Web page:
UN: Our E-Waste Problem Is Getting Out of Control

The planet generated 62M tons of it in 2022
By Newser Editors and Wire Services
Posted Mar 20, 2024 1:00 PM CDT
UN: Our E-Waste Problem Is Getting Out of Hand
In this photo taken Monday, Aug. 18, 2014, a worker gathers handfuls of cellphone printed circuit boards from a pile to put in a sack for recycling, at the East African Compliant Recycling facility in Machakos, near Nairobi, in Kenya.   (AP Photo/Ben Curtis, File)

UN agencies have warned that electrical and electronic waste is piling up worldwide while recycling rates remain low and are likely to fall even further. In a new report released Wednesday, the UN's International Telecommunications Union and research arm UNITAR said some 62 million tons of "e-waste"—meaning any discarded device with a plug or battery, including cellphones, electronic cars and toys, TVs, e-cigarettes, laptop computers, and solar panels—was generated in 2022. Per a press release, that's enough to fill 155 million tractor-trailers that could be lined up bumper to bumper around the globe. It's on track to reach 82 million tons by 2030. Specifics, per the AP:

  • Its composition: Metals—including copper, gold, and iron—made up half of the 62 million tons, worth a total of some $91 billion, the report said. Plastics accounted for 17 million tons, and the remaining 14 million tons include substances like composite materials and glass. Some of the discarded electronic devices contained hazardous elements like mercury, as well as rare earth metals coveted by tech industry manufacturers. Currently, only 1% of the demand for the 17 minerals that make up the rare metals is met through recycling.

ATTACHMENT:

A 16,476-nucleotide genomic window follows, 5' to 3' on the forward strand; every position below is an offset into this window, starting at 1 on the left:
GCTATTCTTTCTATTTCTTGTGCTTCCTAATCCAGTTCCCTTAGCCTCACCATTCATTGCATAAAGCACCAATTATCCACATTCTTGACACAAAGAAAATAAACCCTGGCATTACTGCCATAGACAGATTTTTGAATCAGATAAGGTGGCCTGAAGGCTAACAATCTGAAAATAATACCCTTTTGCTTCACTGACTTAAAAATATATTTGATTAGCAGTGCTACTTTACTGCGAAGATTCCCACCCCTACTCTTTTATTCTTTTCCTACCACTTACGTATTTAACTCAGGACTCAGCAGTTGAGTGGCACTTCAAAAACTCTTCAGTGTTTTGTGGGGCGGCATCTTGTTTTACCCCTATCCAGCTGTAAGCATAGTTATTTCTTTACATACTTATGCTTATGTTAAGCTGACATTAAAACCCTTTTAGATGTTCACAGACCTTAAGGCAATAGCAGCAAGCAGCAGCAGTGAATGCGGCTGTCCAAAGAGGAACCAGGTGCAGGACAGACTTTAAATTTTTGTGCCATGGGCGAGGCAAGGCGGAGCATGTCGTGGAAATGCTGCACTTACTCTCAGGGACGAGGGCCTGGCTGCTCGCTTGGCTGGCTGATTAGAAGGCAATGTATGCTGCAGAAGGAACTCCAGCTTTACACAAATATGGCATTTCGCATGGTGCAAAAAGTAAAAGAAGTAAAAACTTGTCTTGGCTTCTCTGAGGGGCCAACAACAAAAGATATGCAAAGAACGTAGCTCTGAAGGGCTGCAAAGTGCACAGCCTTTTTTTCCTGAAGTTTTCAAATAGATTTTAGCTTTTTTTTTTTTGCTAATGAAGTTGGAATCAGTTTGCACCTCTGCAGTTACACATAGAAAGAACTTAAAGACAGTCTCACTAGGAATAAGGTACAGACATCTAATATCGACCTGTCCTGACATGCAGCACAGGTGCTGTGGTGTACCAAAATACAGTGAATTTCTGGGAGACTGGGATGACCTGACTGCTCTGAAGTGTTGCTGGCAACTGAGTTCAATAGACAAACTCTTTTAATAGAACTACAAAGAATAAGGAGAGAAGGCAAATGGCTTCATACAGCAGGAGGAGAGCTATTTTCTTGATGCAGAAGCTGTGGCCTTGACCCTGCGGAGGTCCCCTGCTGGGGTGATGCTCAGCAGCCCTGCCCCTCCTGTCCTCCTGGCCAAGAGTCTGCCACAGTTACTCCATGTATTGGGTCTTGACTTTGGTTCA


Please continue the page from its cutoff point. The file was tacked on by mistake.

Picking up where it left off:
• Recycling isn't keeping pace: The UN says just over 22% of the e-waste mass was properly collected and recycled in 2022. That figure is expected to decline to 20% by the end of the decade because of the "staggering growth" of such waste due to higher consumption, limited repair options, shorter product life cycles, growing "electronification" of society, and inadequate e-waste management infrastructure.
  • The problem by region: About half of all e-waste is generated in Asia, where few countries have laws on e-waste or collection targets. Recycling and collection rates top 40% in Europe, where per-capita waste generation is highest: nearly 39 pounds. In Africa, which generates the least of any of the five big global regions, recycling and collection rates hover at about 1%.
  • A prediction: Per the press release, if countries could up their e-waste collection and recycling rates to 60% by 2030, the benefits—including those gained by minimizing human health risks—would exceed costs by more than $38 billion.
(More e-waste stories.)

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